The islands' vivid subtropical atmosphere—brilliant sky and sea, lush vegetation, flocks of bright-feathered birds, and submarine gardens where multicolored fish swim among white, rose, yellow, and purple coral—as well as rich local color and folklore, has made the Bahamas one of the most popular resorts in the hemisphere. The islands' many casinos are an additional attraction, and tourism is by far the country's most important industry, providing 60% of the gross domestic product and employing about half of the workforce. Financial services are the nation's other economic mainstay, although many international businesses left after new government regulations on the financial sector were imposed in late 2000. Salt, rum, aragonite, and pharmaceuticals are produced, and these, along with animal products and chemicals, are the chief exports. The Bahamas also possess facilities for the transshipment of petroleum. The country's main trading partners are the United States and Spain. Since the 1960s, the transport of illegal narcotic drugs has been a problem, as has the flow of illegal refugees from other islands.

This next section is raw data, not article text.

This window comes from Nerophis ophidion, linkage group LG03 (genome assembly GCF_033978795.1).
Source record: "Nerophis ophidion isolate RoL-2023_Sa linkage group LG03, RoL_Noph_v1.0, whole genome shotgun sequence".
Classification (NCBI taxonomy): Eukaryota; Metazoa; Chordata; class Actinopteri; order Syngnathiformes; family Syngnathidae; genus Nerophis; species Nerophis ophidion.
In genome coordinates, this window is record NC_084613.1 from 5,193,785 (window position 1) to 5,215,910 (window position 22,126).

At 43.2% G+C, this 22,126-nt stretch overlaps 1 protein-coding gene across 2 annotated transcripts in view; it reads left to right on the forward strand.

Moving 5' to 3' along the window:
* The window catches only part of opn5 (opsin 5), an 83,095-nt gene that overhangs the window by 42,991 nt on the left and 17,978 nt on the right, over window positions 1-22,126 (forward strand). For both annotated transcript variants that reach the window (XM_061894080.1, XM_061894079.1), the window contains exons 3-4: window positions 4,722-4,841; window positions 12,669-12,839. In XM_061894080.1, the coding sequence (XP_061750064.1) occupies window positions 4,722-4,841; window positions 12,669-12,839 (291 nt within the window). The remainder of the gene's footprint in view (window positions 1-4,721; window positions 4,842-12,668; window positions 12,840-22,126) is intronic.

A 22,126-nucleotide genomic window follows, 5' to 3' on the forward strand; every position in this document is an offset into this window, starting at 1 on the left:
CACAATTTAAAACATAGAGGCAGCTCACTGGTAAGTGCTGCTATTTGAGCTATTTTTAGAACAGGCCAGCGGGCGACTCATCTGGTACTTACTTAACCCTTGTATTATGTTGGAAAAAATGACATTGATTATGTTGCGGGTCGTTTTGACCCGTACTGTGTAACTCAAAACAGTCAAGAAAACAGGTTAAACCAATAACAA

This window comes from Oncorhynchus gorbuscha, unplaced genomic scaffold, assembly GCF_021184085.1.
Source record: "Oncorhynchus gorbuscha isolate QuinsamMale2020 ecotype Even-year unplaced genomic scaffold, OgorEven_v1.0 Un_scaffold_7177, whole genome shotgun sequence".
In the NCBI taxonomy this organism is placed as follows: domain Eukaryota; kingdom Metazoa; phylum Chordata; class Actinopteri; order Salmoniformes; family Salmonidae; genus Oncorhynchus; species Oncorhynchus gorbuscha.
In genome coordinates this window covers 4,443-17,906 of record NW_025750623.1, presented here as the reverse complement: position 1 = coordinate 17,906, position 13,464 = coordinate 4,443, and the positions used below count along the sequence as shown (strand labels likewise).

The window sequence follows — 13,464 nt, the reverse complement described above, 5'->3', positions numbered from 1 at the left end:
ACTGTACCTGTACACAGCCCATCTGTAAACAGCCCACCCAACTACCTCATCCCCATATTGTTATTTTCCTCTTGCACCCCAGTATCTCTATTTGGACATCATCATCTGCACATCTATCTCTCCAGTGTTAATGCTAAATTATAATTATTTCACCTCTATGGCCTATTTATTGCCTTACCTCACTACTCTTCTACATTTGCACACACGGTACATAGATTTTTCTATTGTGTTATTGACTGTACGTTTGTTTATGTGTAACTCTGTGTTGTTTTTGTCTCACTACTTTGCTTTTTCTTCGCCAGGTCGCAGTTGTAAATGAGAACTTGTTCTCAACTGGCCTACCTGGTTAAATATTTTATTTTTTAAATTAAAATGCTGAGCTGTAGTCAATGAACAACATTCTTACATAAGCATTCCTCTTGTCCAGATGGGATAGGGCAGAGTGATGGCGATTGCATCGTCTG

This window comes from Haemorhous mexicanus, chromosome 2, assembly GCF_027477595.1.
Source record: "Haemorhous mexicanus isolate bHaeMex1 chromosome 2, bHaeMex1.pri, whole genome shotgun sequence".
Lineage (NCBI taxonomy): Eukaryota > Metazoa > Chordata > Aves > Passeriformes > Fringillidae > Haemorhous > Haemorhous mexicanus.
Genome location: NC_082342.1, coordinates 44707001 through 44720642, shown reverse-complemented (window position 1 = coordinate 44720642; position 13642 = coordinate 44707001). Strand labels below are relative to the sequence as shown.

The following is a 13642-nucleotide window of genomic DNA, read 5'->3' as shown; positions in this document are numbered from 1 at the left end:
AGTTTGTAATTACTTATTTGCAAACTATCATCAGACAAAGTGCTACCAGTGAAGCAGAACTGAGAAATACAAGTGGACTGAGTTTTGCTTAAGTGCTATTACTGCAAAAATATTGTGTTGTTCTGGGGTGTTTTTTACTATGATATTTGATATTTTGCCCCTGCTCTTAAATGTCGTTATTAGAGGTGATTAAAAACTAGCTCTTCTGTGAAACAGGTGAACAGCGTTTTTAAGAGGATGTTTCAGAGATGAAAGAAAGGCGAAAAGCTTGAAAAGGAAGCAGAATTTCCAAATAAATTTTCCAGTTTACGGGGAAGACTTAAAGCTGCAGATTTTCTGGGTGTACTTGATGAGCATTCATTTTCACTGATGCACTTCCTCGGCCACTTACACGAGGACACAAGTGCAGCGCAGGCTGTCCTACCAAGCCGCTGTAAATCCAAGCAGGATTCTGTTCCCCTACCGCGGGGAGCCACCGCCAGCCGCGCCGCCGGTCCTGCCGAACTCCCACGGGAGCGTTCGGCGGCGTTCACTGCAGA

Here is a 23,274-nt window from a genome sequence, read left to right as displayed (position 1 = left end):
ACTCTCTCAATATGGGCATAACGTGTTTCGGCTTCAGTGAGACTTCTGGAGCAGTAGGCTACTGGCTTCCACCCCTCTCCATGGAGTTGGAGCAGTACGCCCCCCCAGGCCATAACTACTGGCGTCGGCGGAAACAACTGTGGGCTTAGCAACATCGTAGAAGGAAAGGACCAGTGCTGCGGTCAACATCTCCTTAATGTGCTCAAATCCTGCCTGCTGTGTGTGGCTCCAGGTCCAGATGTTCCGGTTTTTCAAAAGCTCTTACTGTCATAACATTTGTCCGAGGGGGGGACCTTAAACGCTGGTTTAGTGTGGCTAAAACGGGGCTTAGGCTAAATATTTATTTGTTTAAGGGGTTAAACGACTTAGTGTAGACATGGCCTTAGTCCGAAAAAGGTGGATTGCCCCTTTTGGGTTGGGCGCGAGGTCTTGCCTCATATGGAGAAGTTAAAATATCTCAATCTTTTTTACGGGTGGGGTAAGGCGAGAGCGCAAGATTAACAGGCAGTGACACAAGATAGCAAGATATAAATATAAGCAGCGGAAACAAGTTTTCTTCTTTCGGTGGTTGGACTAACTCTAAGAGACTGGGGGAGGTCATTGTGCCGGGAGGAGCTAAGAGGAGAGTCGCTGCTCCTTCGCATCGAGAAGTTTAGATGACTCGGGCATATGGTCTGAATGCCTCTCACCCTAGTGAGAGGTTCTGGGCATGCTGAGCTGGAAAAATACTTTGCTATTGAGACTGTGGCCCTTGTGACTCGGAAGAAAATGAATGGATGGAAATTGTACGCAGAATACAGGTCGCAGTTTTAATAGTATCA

The Columbia Electronic Encyclopedia, 6th ed. Copyright © 2012, Columbia University Press. All rights reserved.